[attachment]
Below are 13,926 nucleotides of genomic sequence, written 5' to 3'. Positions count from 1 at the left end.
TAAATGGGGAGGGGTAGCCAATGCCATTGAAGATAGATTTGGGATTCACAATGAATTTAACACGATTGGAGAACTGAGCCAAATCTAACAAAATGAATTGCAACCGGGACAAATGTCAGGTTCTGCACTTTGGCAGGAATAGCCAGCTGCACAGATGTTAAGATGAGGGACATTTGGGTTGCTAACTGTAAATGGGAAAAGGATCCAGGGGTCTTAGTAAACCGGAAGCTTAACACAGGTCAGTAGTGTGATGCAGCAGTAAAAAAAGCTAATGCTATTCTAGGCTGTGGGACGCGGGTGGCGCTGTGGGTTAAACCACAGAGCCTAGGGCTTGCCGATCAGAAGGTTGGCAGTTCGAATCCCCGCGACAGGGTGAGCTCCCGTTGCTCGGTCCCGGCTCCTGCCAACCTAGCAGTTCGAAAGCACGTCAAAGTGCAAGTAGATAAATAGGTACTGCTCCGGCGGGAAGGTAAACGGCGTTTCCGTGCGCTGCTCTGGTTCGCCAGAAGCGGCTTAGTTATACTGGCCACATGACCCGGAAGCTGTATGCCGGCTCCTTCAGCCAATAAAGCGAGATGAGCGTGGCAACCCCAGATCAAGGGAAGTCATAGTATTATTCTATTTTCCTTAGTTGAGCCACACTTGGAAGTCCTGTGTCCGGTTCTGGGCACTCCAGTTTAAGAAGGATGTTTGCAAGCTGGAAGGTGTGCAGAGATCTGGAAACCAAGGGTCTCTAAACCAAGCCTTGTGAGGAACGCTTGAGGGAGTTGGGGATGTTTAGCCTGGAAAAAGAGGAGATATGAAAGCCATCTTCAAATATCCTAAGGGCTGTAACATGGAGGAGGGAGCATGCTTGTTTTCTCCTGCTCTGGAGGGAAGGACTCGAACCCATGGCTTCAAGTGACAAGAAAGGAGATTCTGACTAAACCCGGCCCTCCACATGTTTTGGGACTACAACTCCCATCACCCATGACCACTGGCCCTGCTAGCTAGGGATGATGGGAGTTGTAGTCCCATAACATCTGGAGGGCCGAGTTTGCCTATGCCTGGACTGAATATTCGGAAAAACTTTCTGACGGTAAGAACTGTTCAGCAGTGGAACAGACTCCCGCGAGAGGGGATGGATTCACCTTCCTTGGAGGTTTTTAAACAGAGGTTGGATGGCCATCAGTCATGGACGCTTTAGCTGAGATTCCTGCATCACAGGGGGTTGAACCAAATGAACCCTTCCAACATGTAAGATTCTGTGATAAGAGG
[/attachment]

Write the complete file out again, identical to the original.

Below are 13,926 nucleotides of genomic sequence, written 5' to 3'. Positions count from 1 at the left end.
TAAATGGGGAGGGGTAGCCAATGCCATTGAAGATAGATTTGGGATTCACAATGAATTTAACACGATTGGAGAACTGAGCCAAATCTAACAAAATGAATTGCAACCGGGACAAATGTCAGGTTCTGCACTTTGGCAGGAATAGCCAGCTGCACAGATGTTAAGATGAGGGACATTTGGGTTGCTAACTGTAAATGGGAAAAGGATCCAGGGGTCTTAGTAAACCGGAAGCTTAACACAGGTCAGTAGTGTGATGCAGCAGTAAAAAAAGCTAATGCTATTCTAGGCTGTGGGACGCGGGTGGCGCTGTGGGTTAAACCACAGAGCCTAGGGCTTGCCGATCAGAAGGTTGGCAGTTCGAATCCCCGCGACAGGGTGAGCTCCCGTTGCTCGGTCCCGGCTCCTGCCAACCTAGCAGTTCGAAAGCACGTCAAAGTGCAAGTAGATAAATAGGTACTGCTCCGGCGGGAAGGTAAACGGCGTTTCCGTGCGCTGCTCTGGTTCGCCAGAAGCGGCTTAGTTATACTGGCCACATGACCCGGAAGCTGTATGCCGGCTCCTTCAGCCAATAAAGCGAGATGAGCGTGGCAACCCCAGATCAAGGGAAGTCATAGTATTATTCTATTTTCCTTAGTTGAGCCACACTTGGAAGTCCTGTGTCCGGTTCTGGGCACTCCAGTTTAAGAAGGATGTTTGCAAGCTGGAAGGTGTGCAGAGATCTGGAAACCAAGGGTCTCTAAACCAAGCCTTGTGAGGAACGCTTGAGGGAGTTGGGGATGTTTAGCCTGGAAAAAGAGGAGATATGAAAGCCATCTTCAAATATCCTAAGGGCTGTAACATGGAGGAGGGAGCATGCTTGTTTTCTCCTGCTCTGGAGGGAAGGACTCGAACCCATGGCTTCAAGTGACAAGAAAGGAGATTCTGACTAAACCCGGCCCTCCACATGTTTTGGGACTACAACTCCCATCACCCATGACCACTGGCCCTGCTAGCTAGGGATGATGGGAGTTGTAGTCCCATAACATCTGGAGGGCCGAGTTTGCCTATGCCTGGACTGAATATTCGGAAAAACTTTCTGACGGTAAGAACTGTTCAGCAGTGGAACAGACTCCCGCGAGAGGGGATGGATTCACCTTCCTTGGAGGTTTTTAAACAGAGGTTGGATGGCCATCAGTCATGGACGCTTTAGCTGAGATTCCTGCATCACAGGGGGTTGAACCAAATGAACCCTTCCAACATGTAAGATTCTGTGATAAGAGG